When most people think of OCD or Obsessive Compulsive Disorder, they imagine a person who has compulsive behaviors like washing hands repeatedly, counting objects or steps, or checking things to make sure they are in order (like locks on a door). But, compulsions are just one part of OCD – the other part is what drives these compulsions known as obsessions, or fears. OCD fear can come in many forms, and identifying this fear can help a person who may be living with ODC to understand whether or not they may need to find help for OCD.
Some examples of OCD fear that can go unnoticed but are pretty common include:
One common example of an OCD fear is an obsession with getting sick, whether it be physically or mentally. People who have this OCD fear may worry that things they are experiencing are symptoms of an undiagnosed illness. So, they may go to the doctor often to get testing done. Even after these tests show that their health is ok, people with this OCD fear may not believe their test results are accurate or that their doctors are competent. Furthermore, another symptom of this fear is worrying that one may have already developed an illness or condition but have not gotten help soon enough.
Many people know about the OCD fear of physical contamination. For example, if a person touches something that has bacteria, a person with physical contamination OCD fear may worry that they will get sick. Likewise, a person with mental contamination OCD fear worries that what they come into contact with will determine their mental health. For example, walking over a handicapped parking space may cause a person to become handicapped. Or, that talking to someone who has been to prison may lead to emotional contamination that can result in you going to prison. Thus, resulting in behaviors in order to avoid these situations, places, or people and even conducting rituals that are believed to overturn these mental contaminations.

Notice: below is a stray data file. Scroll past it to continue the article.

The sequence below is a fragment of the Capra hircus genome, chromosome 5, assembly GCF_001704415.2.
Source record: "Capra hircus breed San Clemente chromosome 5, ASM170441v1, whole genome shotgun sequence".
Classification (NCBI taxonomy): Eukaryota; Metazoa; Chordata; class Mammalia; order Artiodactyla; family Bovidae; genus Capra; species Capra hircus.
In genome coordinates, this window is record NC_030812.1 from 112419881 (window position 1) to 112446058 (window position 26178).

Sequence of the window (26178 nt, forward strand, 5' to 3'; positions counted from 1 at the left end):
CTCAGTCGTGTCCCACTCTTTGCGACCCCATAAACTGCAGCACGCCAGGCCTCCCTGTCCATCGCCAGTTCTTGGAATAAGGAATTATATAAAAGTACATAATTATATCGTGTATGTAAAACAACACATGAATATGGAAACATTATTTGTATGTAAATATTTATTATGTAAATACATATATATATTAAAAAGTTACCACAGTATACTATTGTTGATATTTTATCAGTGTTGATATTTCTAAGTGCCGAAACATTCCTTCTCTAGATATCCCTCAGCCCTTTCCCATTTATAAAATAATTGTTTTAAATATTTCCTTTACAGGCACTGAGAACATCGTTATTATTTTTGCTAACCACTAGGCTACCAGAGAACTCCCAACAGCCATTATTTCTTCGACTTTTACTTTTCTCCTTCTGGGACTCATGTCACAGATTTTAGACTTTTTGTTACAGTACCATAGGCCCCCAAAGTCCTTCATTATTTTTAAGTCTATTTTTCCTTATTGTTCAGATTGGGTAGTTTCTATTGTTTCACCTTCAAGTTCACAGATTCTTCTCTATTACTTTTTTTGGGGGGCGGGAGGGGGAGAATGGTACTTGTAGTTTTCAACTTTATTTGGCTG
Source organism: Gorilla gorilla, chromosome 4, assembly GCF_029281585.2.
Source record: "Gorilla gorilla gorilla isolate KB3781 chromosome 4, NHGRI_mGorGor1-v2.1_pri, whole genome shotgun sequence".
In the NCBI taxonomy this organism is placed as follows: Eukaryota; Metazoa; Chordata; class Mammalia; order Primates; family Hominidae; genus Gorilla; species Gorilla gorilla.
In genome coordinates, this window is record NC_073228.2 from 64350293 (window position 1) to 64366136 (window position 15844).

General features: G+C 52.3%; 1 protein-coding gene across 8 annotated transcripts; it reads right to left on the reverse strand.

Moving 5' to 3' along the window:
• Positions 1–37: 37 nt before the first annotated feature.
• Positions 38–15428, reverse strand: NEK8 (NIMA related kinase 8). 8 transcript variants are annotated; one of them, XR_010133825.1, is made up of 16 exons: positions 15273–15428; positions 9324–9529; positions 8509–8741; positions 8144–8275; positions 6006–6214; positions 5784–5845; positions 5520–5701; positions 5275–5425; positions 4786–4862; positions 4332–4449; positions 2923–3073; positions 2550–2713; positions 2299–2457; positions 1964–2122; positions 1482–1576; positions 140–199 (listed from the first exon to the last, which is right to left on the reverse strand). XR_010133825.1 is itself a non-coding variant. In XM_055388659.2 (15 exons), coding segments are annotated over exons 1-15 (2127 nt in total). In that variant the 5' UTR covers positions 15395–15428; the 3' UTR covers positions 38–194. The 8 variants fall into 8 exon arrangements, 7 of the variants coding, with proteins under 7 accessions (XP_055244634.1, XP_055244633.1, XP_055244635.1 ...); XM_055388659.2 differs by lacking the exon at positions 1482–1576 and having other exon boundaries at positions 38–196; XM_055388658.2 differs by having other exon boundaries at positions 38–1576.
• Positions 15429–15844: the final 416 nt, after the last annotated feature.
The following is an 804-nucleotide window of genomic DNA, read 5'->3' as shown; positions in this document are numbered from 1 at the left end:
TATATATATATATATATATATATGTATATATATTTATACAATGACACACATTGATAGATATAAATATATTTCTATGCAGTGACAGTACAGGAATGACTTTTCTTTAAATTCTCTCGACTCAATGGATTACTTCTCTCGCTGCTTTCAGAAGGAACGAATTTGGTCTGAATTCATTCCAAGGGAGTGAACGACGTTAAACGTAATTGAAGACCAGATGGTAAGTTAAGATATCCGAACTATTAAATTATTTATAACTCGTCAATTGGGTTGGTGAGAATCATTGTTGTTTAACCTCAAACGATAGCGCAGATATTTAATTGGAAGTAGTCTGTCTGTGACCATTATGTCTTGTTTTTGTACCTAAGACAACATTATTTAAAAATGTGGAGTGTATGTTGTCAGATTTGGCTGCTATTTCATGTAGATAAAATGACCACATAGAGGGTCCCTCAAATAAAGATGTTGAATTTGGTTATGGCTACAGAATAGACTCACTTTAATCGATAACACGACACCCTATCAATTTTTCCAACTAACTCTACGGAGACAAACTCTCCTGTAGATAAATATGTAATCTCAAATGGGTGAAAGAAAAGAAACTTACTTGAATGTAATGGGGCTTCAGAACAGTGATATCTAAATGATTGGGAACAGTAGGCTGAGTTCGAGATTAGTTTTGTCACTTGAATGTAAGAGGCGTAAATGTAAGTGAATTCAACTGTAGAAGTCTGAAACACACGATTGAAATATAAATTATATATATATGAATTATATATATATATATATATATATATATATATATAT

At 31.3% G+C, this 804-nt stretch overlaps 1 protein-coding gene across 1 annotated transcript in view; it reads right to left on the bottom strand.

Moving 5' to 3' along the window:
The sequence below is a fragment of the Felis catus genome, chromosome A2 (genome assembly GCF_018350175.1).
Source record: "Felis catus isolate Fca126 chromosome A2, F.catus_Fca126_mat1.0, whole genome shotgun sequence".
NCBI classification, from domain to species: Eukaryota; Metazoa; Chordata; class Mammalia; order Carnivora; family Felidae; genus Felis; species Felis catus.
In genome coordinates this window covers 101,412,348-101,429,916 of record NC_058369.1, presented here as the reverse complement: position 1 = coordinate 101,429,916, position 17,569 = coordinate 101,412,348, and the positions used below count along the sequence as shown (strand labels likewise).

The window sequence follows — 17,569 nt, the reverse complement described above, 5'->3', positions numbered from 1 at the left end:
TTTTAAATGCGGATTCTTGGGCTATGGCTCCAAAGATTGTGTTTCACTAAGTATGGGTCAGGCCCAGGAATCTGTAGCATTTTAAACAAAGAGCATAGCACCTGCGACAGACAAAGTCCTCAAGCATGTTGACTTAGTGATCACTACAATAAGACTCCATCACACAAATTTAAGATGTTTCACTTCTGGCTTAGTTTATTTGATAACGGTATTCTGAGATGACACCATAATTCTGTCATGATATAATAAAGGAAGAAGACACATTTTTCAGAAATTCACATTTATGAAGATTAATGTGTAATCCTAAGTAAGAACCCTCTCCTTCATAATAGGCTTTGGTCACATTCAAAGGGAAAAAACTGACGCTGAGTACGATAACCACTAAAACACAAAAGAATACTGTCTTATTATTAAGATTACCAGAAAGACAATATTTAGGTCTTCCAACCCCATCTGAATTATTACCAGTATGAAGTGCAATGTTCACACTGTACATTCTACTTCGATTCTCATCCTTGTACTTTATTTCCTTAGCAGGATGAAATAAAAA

One of the most common OCD fears involves religion. People who have religious OCD fears may worry that they are upsetting their higher power, not going to get rewarded in the afterlife, have done things that are considered “wrong” according to their religion, or aren’t conducting religious rituals in the right way. People with this type of OCD fear may have strict rules, regulations, and processes that they may stick to in order to curb their worries about religion and morals. This can include praying over and over, going to church or religious ceremonies very often, obsessing over behaviors, and attempting to do “good” by participating in activities of altruism on a regular basis.
There are a number of OCD fears that may not be initially associated with OCD. But, knowing more about these fears and spreading awareness can help people who may have fears go unnoticed or not attribute them to a mental health disorder like OCD. So, if you find that you are experiencing debilitating fear that causes you to behave in specific ways in order to attempt to control these fears, you may be living with OCD. Fortunately, people living with OCD, regardless of the fear they are experiencing, can get help for the hold that OCD has on their lives through OCD treatment. Behavioral therapy settings can provide people living with OCD with the tools they need to identify underlying reasons for OCD fear. And, give them the tools necessary for healing and recovery.